Suddenly I'm running into permission problems when I issue commands as root via sudo.

I can create files in my home directory using normal permissions, so something like this works for example:

vi /home/mike/test.txt

But the equivalent command run using sudo doesn't work:

sudo vi /home/mike/test.txt
"test.txt" E212: Can't open file for writing

This is just one example, all commands using sudo fail for permission reasons.

I'm assuming because I can write using normal permissions that it's not an issue with the file system being read-only. It's also not limited to file writes, commands like "sudo visudo" will fail for permission reasons as well. I am not aware of any recent changes to the server that would have caused this ("sudo" had been working fine for this user for the 8 or so months it's been up). A hard reboot hasn't solved the issue.

Server is: Ubuntu 8.04.2 LTS (hardy)

Any ideas or help would be greatly appreciated!

  • 2
    are you sure you don't want to do a 'sudo vi /home/mike/test.txt' or is it a typo? – lexu Sep 14 '09 at 6:22
  • Typo ;) Sorry, fixed. – user20136 Sep 14 '09 at 13:53
  • What does ls -ld /home/mike say? – Roger Lipscombe Sep 14 '09 at 14:09
  • "drwxr-xr-x 7 mike mike 4096 Sep 14 13:33 /home/mike" Note: this isn't just an issue with the user's home folder, any execute or write commands run using root are returned with "permission denied", even on files owned by root itself. – user20136 Sep 14 '09 at 14:24

Could you run

sudo -s

And post the output? I want to see if it's actually making you the user you think.

Also, try

sudo cat /etc/sudoers

The output of id here is quite enlightening. When you ran sudo -s, you were given a UID of 1, while the only UID that the kernel will recognize as having root privileges is UID 0.

Try running

getent passwd | grep ':0:'

and see if any entries have that 0 in their first numeric field, the UID. Whatever account that is is the real superuser on the system, while root is a fake. Once you know the name, you can try

sudo -s -u username

to get a shell as that user.

You should also post the output of

getent passwd root

The bigger issue here is how such a condition came to pass.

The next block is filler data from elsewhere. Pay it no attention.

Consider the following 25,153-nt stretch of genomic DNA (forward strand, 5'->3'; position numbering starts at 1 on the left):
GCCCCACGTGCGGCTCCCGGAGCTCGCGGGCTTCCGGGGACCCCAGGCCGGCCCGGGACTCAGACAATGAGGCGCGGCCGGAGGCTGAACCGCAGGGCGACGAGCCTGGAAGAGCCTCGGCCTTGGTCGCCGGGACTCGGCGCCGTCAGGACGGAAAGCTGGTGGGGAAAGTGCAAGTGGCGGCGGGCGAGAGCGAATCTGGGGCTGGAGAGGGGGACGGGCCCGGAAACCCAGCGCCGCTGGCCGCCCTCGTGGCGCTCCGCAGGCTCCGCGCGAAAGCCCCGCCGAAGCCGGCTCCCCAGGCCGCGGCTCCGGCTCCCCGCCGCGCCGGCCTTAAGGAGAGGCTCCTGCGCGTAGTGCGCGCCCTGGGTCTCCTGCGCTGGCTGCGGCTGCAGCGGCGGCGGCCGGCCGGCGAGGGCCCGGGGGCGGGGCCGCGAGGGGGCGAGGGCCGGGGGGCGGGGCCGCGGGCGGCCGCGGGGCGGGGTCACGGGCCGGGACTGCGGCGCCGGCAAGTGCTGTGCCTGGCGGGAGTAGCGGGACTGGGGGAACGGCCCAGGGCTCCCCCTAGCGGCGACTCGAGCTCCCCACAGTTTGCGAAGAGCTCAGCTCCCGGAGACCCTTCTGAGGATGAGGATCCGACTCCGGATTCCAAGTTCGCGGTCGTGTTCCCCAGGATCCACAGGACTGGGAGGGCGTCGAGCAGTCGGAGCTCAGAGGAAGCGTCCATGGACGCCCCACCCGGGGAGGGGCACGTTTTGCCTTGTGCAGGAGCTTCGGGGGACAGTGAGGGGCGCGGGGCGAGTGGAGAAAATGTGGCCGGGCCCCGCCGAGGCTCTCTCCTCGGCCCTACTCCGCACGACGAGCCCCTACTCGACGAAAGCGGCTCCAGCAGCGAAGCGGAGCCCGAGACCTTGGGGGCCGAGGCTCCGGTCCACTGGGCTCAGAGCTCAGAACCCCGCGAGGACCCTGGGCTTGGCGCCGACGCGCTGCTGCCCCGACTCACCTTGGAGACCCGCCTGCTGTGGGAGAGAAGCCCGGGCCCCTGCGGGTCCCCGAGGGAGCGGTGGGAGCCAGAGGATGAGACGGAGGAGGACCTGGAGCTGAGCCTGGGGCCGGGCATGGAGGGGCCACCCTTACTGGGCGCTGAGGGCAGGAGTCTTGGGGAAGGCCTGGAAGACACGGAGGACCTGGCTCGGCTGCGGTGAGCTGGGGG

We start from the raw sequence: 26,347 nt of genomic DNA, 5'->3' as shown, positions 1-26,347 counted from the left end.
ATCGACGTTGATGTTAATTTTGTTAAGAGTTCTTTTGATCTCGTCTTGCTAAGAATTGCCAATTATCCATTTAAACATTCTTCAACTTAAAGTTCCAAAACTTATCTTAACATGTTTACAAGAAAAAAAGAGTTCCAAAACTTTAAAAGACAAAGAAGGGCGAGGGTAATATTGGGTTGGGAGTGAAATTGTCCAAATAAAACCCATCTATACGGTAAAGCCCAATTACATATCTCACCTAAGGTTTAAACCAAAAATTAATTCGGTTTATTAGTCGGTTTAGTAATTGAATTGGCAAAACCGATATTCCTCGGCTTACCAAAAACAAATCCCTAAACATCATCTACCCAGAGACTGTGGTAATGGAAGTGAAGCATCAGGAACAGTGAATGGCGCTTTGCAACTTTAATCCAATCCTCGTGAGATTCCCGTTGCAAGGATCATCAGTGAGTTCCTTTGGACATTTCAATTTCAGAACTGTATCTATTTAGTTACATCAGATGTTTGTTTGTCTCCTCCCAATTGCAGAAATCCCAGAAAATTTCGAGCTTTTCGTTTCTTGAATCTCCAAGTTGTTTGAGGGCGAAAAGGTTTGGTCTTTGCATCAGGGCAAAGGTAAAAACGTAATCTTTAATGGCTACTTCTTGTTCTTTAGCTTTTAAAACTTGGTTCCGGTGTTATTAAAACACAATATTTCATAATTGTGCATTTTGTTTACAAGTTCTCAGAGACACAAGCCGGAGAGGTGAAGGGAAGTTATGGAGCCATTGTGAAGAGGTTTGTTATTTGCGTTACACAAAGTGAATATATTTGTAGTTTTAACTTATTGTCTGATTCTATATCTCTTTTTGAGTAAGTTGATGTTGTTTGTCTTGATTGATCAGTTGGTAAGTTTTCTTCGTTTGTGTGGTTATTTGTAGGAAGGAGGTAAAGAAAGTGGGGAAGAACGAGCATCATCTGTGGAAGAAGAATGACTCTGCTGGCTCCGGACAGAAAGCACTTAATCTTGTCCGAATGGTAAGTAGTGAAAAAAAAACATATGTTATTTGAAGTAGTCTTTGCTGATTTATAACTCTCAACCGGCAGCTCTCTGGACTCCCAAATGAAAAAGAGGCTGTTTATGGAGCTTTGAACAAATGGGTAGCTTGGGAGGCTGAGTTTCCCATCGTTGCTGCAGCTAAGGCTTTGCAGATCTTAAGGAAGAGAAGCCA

Is this machine offering any network services? If so, someone may have broken into it and taken it over. In that case, you should probably back up the data, do a clean re-install, and audit anything that goes back on it.

If it's more of a personal machine, might there be a knowledgeable prankster who's had access to it recently?

Edit: your comment to another answer suggests that this is a server. I would highly recommend taking it offline ASAP and imaging its disks for forensic purposes. Unless you can identify a benign cause for this in short order, you've probably had your server cracked.

  • sudo -s; id output: uid=1(root) gid=0(root) groups=0(root) – user20136 Sep 14 '09 at 15:13
  • sudo cat /etc/sudoers output: # /etc/sudoers # # This file MUST be edited with the 'visudo' command as root. # # See the man page for details on how to write a sudoers file. # Defaults env_reset # Uncomment to allow members of group sudo to not need a password # %sudo ALL=NOPASSWD: ALL # Host alias specification # User alias specification # Cmnd alias specification # User privilege specification mike ALL=(ALL) ALL root ALL=(ALL) ALL – user20136 Sep 14 '09 at 15:13

can you still become root using

sudo su -

then, does

cd /home/mike
vi test.txt


  • "sudo su -" seemingly does nothing, "sudu -i" does give me root though but the permissions problem persists. – user20136 Sep 14 '09 at 13:37
  • To clarify "sudo su -" doesn't make me root. Should it? "sudo -i" does...output from "sudo -i; id": uid=1(root) gid=0(root) groups=0(root) – user20136 Sep 14 '09 at 15:41
  • Yes, "sudo su -" should make you root, just like sudo -i. There may be a problem with your passwd/shadow files if you can't get to root with that -- locked password, no home directory, shell set to /bin/false, or something similar. Try "getent passwd root", and post the result – Ian Clelland Sep 15 '09 at 6:52

I am wondering if the /home directory is an NFS mount. In this case, the root user has the permission of the 'other' catagory as its permissions on the NFS mount are as the user nobody/nobody and not the root user.

  • Thanks. Do you have any guidance on how best to test whether this is the case? – user20136 Sep 14 '09 at 16:16
  • It doesn't seem to be the case. "stat -f -L -c %T /home/mike" outputs: ext2/ext3 – user20136 Sep 14 '09 at 16:29
  • df -T tells me it's of Type ext3 – user20136 Sep 14 '09 at 16:30

Is the sudo binary SUID root?

ls -l $(which sudo)
  • is /home or /home/mike same partition as "/" mount?
  • could you also post output from lsattr /home/mike/test.txt command ?
  • Yes, /home is the same partition as "/". Output from lsattr /home/mike/test.txt: "------------------ /home/mike/test.txt" – user20136 Sep 14 '09 at 14:47
  • weird, ok let's use big tools, could you post output file of: " strace -ff -F -s256 /path/to/vi test.txt > output 2>&1 " – savecore Sep 14 '09 at 15:20
  • Unfortunately, I didn't have the strace package installed on this server before this problem appeared...meaning when I go to install it via sudo now, I get a "permission denied"... – user20136 Sep 14 '09 at 15:38
  • what about command: "grep root /etc/passwd" – savecore Sep 17 '09 at 14:57
  • grep should give you line like this: root:x:0:0:root:/root:/bin/bash if u have '1' instead first '0' probably someone made you a ... joke, backup everything u can without root access, u may attach disk to another linux box and backup, if regardles the risk u wan to stay with that system, add 's' parameter to the kernel during boot- u'll have system in single user mode with root shell - edit /etc/passwd, chang '1' to '0' for root in passwd, reboot. – savecore Sep 17 '09 at 15:06

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